OUAGADOUGOU (Reuters) – Every night at half past seven Ouagadougou time, story-teller Kientega Pingdewinde Gerard picks out a tune on his traditional kora and weaves a tale via Facebook Live to distract listeners under coronavirus curfew in Burkina Faso and beyond.
With over 280 confirmed cases of COVID-19, Burkina Faso is the West African country worst-affected by the global pandemic. When the government declared a state of emergency in March, KPG, as he is known, decided to put his skills to use in a 21st-century format.
He has won international acclaim and national treasure status at home for reviving a prized form of Burkinabe story-telling. Now, for around 15 minutes every evening, KPG broadcasts a live stream of music, humour and serialised stories to entertain an audience stuck at home by government order from 7 p.m. until 5 a.m.
“The elders say we only recognise the importance of our buttocks when they have boils,” he joked in a recent segment, sitting in a cosily-lit set designed to look like an ironmonger’s forge.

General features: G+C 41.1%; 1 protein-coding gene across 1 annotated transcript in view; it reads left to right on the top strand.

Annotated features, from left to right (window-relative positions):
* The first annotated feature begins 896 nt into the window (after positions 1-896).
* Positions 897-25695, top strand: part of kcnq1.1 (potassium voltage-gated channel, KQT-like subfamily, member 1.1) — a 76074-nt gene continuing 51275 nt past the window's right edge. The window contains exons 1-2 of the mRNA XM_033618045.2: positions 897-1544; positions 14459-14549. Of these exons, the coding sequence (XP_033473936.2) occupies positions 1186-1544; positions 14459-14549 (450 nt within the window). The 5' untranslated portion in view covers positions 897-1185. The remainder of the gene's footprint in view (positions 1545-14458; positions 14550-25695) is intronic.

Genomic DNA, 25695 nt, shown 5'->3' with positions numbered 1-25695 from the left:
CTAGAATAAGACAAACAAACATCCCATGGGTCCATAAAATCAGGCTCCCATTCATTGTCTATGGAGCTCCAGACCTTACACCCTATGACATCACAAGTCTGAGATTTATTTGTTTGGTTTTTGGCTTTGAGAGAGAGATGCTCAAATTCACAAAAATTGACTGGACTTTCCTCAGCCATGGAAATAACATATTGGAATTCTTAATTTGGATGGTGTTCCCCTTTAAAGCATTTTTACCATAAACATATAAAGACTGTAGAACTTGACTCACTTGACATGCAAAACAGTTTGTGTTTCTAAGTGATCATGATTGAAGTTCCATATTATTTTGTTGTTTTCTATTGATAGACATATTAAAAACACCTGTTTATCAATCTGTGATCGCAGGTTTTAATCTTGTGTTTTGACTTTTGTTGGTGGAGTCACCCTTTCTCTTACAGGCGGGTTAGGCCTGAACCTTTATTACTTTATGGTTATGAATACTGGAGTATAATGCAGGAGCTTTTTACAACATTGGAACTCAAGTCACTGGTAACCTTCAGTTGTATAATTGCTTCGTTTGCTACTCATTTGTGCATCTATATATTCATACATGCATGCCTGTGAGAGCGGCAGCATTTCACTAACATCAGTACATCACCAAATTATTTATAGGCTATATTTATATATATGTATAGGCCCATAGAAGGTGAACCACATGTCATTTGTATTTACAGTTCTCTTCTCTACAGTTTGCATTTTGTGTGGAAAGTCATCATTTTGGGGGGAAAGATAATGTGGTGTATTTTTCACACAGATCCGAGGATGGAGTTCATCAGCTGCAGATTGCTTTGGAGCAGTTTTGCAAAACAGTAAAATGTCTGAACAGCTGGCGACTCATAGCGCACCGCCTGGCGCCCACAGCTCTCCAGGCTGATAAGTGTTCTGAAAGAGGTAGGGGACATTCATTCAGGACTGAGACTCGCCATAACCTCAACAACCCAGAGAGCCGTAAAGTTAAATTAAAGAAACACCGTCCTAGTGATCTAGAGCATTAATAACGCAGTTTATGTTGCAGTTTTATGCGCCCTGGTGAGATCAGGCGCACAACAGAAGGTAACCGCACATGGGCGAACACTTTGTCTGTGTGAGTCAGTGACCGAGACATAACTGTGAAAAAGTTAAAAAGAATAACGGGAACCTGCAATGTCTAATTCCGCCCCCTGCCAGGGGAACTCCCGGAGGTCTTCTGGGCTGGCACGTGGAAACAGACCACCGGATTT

The videos, shot in a shaky, informal style, have attracted thousands of views. In one recent broadcast, a dog ambled into the shot and stared as the story-teller plucked the kora, a West African, lute-like instrument made from a calabash gourd.
While KPG believes his duty is to divert his viewers rather than lecture, he also offers some cautionary words on the epidemic.
“Dear friends, dear children, dear parents, dear colleagues, coronavirus is not a story,” KPG said. “It is not a tale, it is not a legend, it is not a myth. It is a reality.”
Reporting by Vincent Bado; Writing by Alessandra Prentice; Editing by Leslie Adler